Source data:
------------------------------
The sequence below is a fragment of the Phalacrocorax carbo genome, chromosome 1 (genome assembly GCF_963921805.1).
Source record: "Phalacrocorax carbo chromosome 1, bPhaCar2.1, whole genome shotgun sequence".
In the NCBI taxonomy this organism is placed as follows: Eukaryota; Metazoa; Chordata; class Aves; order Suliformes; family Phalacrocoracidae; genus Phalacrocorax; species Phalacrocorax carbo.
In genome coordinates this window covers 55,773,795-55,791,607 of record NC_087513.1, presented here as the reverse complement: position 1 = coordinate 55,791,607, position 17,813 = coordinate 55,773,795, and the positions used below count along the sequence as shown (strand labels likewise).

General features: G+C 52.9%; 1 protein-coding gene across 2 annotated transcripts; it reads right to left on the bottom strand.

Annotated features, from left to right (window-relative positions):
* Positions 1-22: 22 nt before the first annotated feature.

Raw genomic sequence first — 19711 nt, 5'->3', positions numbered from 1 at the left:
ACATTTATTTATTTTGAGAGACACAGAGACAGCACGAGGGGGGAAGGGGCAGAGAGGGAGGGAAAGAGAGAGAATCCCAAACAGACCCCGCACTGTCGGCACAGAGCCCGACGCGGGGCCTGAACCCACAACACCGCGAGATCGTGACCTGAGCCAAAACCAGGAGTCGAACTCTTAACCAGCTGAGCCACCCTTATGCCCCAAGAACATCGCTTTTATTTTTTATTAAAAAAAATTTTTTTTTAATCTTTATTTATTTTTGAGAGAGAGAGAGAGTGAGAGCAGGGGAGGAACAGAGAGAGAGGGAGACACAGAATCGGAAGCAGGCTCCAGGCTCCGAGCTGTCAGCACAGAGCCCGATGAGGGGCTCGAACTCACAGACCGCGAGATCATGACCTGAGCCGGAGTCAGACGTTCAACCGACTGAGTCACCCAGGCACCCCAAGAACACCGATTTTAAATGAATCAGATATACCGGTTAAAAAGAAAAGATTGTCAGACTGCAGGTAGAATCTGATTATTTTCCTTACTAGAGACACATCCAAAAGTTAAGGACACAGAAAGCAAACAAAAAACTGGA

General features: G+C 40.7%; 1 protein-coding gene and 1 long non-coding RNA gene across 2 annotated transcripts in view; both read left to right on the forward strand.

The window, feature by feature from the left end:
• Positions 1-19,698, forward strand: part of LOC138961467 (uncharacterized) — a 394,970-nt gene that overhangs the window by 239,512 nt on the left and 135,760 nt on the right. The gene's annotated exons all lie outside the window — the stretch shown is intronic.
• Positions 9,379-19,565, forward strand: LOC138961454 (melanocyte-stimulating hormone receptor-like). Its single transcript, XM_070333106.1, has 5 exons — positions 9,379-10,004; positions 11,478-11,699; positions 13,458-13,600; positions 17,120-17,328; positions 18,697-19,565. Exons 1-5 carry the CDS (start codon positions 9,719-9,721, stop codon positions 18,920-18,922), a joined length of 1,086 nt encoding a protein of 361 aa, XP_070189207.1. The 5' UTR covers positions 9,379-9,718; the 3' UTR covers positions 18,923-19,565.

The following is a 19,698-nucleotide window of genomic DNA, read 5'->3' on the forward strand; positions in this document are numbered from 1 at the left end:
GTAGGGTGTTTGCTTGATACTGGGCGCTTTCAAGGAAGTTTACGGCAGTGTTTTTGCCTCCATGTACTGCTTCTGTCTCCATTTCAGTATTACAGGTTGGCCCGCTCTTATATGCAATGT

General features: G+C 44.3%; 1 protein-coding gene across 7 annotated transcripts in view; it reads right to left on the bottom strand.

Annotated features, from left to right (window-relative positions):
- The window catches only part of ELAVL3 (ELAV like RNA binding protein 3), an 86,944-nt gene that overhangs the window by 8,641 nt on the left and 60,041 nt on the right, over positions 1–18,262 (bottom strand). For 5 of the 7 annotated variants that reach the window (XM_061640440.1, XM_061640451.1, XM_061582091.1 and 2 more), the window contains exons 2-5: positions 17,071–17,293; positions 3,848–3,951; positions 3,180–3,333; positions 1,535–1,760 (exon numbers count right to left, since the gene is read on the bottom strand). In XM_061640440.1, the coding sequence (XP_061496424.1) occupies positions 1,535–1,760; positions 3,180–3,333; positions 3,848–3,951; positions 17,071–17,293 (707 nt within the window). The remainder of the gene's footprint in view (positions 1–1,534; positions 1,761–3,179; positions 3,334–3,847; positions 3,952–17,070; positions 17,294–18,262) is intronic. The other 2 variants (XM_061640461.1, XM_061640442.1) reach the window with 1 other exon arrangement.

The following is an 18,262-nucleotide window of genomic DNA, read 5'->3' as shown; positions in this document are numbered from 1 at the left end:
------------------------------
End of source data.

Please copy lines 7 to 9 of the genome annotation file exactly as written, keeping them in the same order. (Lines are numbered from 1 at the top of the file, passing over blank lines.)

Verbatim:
* Positions 1-22: 22 nt before the first annotated feature.

Raw genomic sequence first — 19711 nt, 5'->3', positions numbered from 1 at the left:
ACATTTATTTATTTTGAGAGACACAGAGACAGCACGAGGGGGGAAGGGGCAGAGAGGGAGGGAAAGAGAGAGAATCCCAAACAGACCCCGCACTGTCGGCACAGAGCCCGACGCGGGGCCTGAACCCACAACACCGCGAGATCGTGACCTGAGCCAAAACCAGGAGTCGAACTCTTAACCAGCTGAGCCACCCTTATGCCCCAAGAACATCGCTTTTATTTTTTATTAAAAAAAATTTTTTTTTAATCTTTATTTATTTTTGAGAGAGAGAGAGAGTGAGAGCAGGGGAGGAACAGAGAGAGAGGGAGACACAGAATCGGAAGCAGGCTCCAGGCTCCGAGCTGTCAGCACAGAGCCCGATGAGGGGCTCGAACTCACAGACCGCGAGATCATGACCTGAGCCGGAGTCAGACGTTCAACCGACTGAGTCACCCAGGCACCCCAAGAACACCGATTTTAAATGAATCAGATATACCGGTTAAAAAGAAAAGATTGTCAGACTGCAGGTAGAATCTGATTATTTTCCTTACTAGAGACACATCCAAAAGTTAAGGACACAGAAAGCAAACAAAAAACTGGA